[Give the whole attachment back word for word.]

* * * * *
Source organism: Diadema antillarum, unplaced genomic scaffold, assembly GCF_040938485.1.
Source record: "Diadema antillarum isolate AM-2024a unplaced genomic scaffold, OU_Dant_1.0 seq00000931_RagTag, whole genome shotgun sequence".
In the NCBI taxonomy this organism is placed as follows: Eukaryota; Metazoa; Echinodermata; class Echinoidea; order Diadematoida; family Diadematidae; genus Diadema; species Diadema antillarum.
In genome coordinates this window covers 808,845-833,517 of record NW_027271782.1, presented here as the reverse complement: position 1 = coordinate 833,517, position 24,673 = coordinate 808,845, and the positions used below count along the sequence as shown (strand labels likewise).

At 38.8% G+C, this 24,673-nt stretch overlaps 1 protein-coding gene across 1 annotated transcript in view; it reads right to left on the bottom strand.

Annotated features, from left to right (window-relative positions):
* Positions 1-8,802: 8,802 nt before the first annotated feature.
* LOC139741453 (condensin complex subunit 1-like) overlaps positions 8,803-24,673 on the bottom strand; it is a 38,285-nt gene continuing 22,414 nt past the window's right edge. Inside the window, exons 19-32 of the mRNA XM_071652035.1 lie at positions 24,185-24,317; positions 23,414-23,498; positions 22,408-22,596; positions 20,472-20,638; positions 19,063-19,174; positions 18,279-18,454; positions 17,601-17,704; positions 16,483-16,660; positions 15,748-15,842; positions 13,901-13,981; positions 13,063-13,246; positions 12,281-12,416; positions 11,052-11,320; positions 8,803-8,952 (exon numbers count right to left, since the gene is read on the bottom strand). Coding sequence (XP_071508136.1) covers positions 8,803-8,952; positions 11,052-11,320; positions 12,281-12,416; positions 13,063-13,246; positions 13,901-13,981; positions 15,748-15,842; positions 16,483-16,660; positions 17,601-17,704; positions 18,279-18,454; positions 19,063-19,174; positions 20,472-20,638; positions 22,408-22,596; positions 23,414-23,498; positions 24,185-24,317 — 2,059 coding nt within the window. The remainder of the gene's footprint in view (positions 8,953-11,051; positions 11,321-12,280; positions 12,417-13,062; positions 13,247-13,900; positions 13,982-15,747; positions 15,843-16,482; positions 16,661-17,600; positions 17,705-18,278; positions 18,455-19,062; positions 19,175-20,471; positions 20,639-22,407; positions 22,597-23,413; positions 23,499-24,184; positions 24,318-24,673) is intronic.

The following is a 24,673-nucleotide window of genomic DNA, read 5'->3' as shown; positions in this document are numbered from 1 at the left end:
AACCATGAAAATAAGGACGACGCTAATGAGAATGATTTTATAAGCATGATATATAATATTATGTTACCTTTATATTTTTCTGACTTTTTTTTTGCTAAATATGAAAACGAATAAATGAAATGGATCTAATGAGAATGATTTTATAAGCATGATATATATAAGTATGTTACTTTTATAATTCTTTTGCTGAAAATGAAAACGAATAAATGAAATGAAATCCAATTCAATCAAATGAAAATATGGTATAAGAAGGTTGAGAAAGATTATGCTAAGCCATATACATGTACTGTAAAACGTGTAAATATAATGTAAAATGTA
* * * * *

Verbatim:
Source organism: Diadema antillarum, unplaced genomic scaffold, assembly GCF_040938485.1.
Source record: "Diadema antillarum isolate AM-2024a unplaced genomic scaffold, OU_Dant_1.0 seq00000931_RagTag, whole genome shotgun sequence".
In the NCBI taxonomy this organism is placed as follows: Eukaryota; Metazoa; Echinodermata; class Echinoidea; order Diadematoida; family Diadematidae; genus Diadema; species Diadema antillarum.
In genome coordinates this window covers 808,845-833,517 of record NW_027271782.1, presented here as the reverse complement: position 1 = coordinate 833,517, position 24,673 = coordinate 808,845, and the positions used below count along the sequence as shown (strand labels likewise).

At 38.8% G+C, this 24,673-nt stretch overlaps 1 protein-coding gene across 1 annotated transcript in view; it reads right to left on the bottom strand.

Annotated features, from left to right (window-relative positions):
* Positions 1-8,802: 8,802 nt before the first annotated feature.
* LOC139741453 (condensin complex subunit 1-like) overlaps positions 8,803-24,673 on the bottom strand; it is a 38,285-nt gene continuing 22,414 nt past the window's right edge. Inside the window, exons 19-32 of the mRNA XM_071652035.1 lie at positions 24,185-24,317; positions 23,414-23,498; positions 22,408-22,596; positions 20,472-20,638; positions 19,063-19,174; positions 18,279-18,454; positions 17,601-17,704; positions 16,483-16,660; positions 15,748-15,842; positions 13,901-13,981; positions 13,063-13,246; positions 12,281-12,416; positions 11,052-11,320; positions 8,803-8,952 (exon numbers count right to left, since the gene is read on the bottom strand). Coding sequence (XP_071508136.1) covers positions 8,803-8,952; positions 11,052-11,320; positions 12,281-12,416; positions 13,063-13,246; positions 13,901-13,981; positions 15,748-15,842; positions 16,483-16,660; positions 17,601-17,704; positions 18,279-18,454; positions 19,063-19,174; positions 20,472-20,638; positions 22,408-22,596; positions 23,414-23,498; positions 24,185-24,317 — 2,059 coding nt within the window. The remainder of the gene's footprint in view (positions 8,953-11,051; positions 11,321-12,280; positions 12,417-13,062; positions 13,247-13,900; positions 13,982-15,747; positions 15,843-16,482; positions 16,661-17,600; positions 17,705-18,278; positions 18,455-19,062; positions 19,175-20,471; positions 20,639-22,407; positions 22,597-23,413; positions 23,499-24,184; positions 24,318-24,673) is intronic.

The following is a 24,673-nucleotide window of genomic DNA, read 5'->3' as shown; positions in this document are numbered from 1 at the left end:
AACCATGAAAATAAGGACGACGCTAATGAGAATGATTTTATAAGCATGATATATAATATTATGTTACCTTTATATTTTTCTGACTTTTTTTTTGCTAAATATGAAAACGAATAAATGAAATGGATCTAATGAGAATGATTTTATAAGCATGATATATATAAGTATGTTACTTTTATAATTCTTTTGCTGAAAATGAAAACGAATAAATGAAATGAAATCCAATTCAATCAAATGAAAATATGGTATAAGAAGGTTGAGAAAGATTATGCTAAGCCATATACATGTACTGTAAAACGTGTAAATATAATGTAAAATGTA